Thursday, December 14, 2017

`His Attitude Suited Me Very Well'

Chief among the teachers in my continuing education is Boris Dralyuk, editor, poet and translator. This week Boris posted his translation of “The Tram” by Yuri Kazarnovsky, a Russian poet whose name I had encountered (see below) but whose work I had never read. Written in 1932, “The Tram” reads like a celebration of all that is speedy, efficient and, above all, modern. Boris calls the poem “sprightly,” and adds:

“It reverberates with wit and the joy of invention. The poem’s lightness and brightness seem so incongruous with the cruel facts of Kazarnovsky’s life, but might in fact explain how he managed to withstand those facts.”

Successive catalogs whimsically tally the contents of the tram: “eleven meetings, / a lady’s purse, / a separation’s grief, / seven briefcases, / eight belated greetings, / and a beetle / on a jacket’s sleeve.” Remember, this is Stalin’s Russia Kazarnovsky is describing, the unhappiest place on Earth in 1932. Here is the ecstatic bustle of urban life, the reveling in technological marvels. Think of John Dos Passos’ city scenes in The 42nd Parallel (1930), the first novel in his U.S.A. trilogy:

“The young man walks fast by himself through the crowd that thins into the night streets; feet are tired from hours of walking, eyes greedy for warm curves of faces, answering flicker of eyes, the set of a head, the lift of a shoulder, the way hands spread and clench, blood tingles with wants, mind is a beehive of hopes buzzing and stinging . . . People have packed into subways, climbed into streetcars and buses, in the stations they’ve scampered for suburban trains; they’ve filtered into lodgings and tenements, gone up in elevators into apartment-houses.”

But that is the U.S.A. As Boris tells us, by 1932 Kazarnovsky had already spent four years in the Solovki prison camp, and would be arrested again in 1937, and later spend four years in Kolyma. In 1938, he was among the last people to see Osip Mandelstam alive, in a transit camp at Vtoraya Rechka, near Vladivostok. That’s how I knew Kazarnovsky’s name. He shows up in Nadezhda Mandelstam’s Hope Against Hope (1970) and Hope Abandoned (1974), translated by Max Hayward. In the first volume, in the chapter titled “The Date of Death,” Kazarnovsky tells the widow her husband “`did well to die: otherwise he would have gone to Kolyma.’” In 1944, when Kazarnovsky was released from the Gulag, he met her in Tashkent:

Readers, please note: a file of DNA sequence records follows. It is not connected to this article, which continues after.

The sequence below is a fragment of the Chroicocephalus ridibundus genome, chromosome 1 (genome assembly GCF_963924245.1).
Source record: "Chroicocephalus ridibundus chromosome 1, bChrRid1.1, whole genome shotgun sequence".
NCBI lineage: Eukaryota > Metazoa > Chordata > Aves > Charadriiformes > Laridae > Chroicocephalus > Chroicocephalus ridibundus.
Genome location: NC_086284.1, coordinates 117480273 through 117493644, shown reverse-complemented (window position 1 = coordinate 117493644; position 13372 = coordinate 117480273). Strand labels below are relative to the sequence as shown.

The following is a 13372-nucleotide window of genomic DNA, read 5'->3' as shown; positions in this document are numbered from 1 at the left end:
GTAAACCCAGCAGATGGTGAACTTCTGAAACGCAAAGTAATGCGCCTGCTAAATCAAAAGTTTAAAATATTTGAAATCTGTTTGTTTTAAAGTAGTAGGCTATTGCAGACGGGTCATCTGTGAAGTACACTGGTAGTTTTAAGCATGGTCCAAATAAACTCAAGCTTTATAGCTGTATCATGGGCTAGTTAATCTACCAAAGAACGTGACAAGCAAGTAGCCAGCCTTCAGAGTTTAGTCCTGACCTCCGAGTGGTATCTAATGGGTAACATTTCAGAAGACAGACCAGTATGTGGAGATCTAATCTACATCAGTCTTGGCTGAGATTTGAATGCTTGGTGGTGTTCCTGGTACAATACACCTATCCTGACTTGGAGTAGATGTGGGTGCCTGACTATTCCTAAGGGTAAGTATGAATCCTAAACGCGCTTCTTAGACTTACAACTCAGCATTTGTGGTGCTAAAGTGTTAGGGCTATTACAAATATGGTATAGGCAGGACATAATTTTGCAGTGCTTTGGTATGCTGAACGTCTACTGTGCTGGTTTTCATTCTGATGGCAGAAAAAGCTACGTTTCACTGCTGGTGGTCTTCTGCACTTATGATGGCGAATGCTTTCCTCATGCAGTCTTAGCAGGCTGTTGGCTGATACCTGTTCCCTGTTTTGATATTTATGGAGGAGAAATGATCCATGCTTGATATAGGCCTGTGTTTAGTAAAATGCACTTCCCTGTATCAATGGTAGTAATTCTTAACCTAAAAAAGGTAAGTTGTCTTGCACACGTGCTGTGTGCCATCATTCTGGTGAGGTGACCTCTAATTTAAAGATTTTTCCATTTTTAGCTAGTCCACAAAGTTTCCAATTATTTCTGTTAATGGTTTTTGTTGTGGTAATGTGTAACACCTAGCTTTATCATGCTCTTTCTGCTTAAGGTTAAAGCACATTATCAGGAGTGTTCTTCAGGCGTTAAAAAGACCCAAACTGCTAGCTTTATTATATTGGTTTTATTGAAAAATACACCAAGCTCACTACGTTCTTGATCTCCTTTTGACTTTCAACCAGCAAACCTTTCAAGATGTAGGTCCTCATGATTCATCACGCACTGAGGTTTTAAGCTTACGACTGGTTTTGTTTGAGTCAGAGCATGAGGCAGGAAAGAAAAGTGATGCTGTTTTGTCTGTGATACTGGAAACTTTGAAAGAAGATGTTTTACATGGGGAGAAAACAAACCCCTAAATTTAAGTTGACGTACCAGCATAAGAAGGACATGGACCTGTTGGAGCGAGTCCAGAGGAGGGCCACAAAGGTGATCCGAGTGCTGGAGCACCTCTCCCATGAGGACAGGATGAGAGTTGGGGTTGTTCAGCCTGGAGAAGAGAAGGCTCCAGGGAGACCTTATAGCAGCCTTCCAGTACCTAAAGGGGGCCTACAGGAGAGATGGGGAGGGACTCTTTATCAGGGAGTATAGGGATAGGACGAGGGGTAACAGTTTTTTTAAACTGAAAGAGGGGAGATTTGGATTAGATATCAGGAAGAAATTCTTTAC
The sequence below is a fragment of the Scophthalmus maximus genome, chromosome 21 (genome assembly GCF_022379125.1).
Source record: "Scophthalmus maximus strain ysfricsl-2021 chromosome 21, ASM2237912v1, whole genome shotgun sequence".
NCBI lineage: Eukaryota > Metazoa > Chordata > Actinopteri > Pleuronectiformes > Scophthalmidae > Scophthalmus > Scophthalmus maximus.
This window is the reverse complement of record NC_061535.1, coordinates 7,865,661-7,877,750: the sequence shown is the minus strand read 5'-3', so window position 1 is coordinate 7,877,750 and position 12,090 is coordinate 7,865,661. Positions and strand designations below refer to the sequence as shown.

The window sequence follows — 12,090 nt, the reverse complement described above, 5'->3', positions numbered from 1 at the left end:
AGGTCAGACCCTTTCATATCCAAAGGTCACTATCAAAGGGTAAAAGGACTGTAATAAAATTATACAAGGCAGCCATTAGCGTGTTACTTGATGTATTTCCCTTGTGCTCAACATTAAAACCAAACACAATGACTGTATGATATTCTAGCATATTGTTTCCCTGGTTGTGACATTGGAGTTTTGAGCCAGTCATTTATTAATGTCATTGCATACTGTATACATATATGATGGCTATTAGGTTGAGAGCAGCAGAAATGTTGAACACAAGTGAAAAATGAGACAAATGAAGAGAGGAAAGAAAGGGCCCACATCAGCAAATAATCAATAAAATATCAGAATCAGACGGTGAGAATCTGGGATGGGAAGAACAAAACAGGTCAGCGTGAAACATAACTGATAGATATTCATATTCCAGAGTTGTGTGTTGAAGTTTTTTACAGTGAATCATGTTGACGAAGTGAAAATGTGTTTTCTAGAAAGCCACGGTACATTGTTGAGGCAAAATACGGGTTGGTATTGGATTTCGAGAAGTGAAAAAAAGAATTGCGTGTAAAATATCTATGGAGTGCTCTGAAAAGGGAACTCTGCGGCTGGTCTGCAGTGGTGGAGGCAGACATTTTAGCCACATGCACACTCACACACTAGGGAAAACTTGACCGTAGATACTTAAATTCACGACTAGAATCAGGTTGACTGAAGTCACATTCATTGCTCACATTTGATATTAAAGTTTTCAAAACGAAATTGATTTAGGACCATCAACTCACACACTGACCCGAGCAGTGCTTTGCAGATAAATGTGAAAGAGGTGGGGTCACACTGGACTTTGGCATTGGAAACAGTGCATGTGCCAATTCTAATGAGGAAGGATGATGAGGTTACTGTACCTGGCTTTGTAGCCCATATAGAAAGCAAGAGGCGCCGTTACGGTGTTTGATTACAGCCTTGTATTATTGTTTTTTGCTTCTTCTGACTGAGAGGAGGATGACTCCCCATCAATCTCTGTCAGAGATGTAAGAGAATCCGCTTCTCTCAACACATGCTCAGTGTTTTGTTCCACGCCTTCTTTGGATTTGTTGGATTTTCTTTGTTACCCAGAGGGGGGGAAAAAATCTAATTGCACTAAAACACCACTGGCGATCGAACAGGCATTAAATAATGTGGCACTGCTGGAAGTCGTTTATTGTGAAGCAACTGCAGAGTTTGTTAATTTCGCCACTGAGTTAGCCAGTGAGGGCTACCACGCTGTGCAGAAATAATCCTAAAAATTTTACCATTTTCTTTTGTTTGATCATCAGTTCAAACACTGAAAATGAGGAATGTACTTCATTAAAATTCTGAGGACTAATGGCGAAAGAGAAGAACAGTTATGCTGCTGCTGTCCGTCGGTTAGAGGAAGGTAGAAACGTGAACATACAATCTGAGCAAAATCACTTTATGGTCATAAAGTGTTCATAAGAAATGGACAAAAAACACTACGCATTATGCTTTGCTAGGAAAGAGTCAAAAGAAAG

“He lived there without a permit or ration cards, hiding from the police, terrified of everybody and drinking very heavily. He had no proper shoes, and I gave him some tiny galoshes that had belonged to my mother. They fitted him very well because he had no toes on his feet—they had become frozen in the camp and he had chopped them off with an ax to prevent gangrene. Whenever they were all taken to the baths, their clothes froze in the damp air of the changing room and rattled like sheets of tin.”

Mandelstam describes Kazarnovsky as “the first more or less authentic emissary I had met from the `other world.'’’ She learns that he and her husband had occupied beds in the same barracks. Nadezhda is desperate for information about Osip’s final days, but skeptical, as always: “[Kazarnovsky’s] memory was like a huge, rancid pancake in which fact and fancy from his prison days had been mixed up together and baked into an inseparable mass.”

In Hope Abandoned, Mandelstam refers to Kazarnovsky as a “minor Moscow poet”:

“From him I got the first reliable information about M.’s death—which was not easy to extract because of his endless prattle about the good old days in Moscow . . . and about poetry—French, Russian, and Muscovite. But in speaking of M. he was much less inclined to romanticize, if only because he saw nothing very glamorous about such a fate. In this respect his attitude suited me very well.”

1 comment:

Robert Chandler said...

Thanks very much for this very helpful blog. It is many years since I read Nadezhda Mandelstam. At the time, I knew nothing of Kazarnovsky and so I had entirely forgotten what she writes of him.